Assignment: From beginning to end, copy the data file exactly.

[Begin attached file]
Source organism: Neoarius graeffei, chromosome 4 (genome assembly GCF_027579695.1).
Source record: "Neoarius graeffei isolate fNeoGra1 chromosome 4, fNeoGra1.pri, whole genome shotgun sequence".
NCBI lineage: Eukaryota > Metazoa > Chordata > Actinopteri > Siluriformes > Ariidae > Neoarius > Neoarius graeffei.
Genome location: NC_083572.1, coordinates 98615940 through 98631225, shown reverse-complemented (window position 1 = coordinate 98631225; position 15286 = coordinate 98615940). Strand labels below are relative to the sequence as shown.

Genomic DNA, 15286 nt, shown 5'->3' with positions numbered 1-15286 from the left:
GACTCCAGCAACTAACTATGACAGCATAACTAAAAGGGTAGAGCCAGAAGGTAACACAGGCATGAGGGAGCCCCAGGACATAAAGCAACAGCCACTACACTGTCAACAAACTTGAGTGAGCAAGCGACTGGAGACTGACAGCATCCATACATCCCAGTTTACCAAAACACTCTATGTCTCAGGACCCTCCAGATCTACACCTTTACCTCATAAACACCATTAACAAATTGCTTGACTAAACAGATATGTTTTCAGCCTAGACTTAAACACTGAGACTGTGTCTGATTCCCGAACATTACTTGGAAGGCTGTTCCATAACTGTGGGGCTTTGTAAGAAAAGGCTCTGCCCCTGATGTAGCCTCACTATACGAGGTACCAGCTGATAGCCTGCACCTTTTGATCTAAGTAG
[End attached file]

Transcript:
Source organism: Neoarius graeffei, chromosome 4 (genome assembly GCF_027579695.1).
Source record: "Neoarius graeffei isolate fNeoGra1 chromosome 4, fNeoGra1.pri, whole genome shotgun sequence".
NCBI lineage: Eukaryota > Metazoa > Chordata > Actinopteri > Siluriformes > Ariidae > Neoarius > Neoarius graeffei.
Genome location: NC_083572.1, coordinates 98615940 through 98631225, shown reverse-complemented (window position 1 = coordinate 98631225; position 15286 = coordinate 98615940). Strand labels below are relative to the sequence as shown.

Genomic DNA, 15286 nt, shown 5'->3' with positions numbered 1-15286 from the left:
GACTCCAGCAACTAACTATGACAGCATAACTAAAAGGGTAGAGCCAGAAGGTAACACAGGCATGAGGGAGCCCCAGGACATAAAGCAACAGCCACTACACTGTCAACAAACTTGAGTGAGCAAGCGACTGGAGACTGACAGCATCCATACATCCCAGTTTACCAAAACACTCTATGTCTCAGGACCCTCCAGATCTACACCTTTACCTCATAAACACCATTAACAAATTGCTTGACTAAACAGATATGTTTTCAGCCTAGACTTAAACACTGAGACTGTGTCTGATTCCCGAACATTACTTGGAAGGCTGTTCCATAACTGTGGGGCTTTGTAAGAAAAGGCTCTGCCCCTGATGTAGCCTCACTATACGAGGTACCAGCTGATAGCCTGCACCTTTTGATCTAAGTAG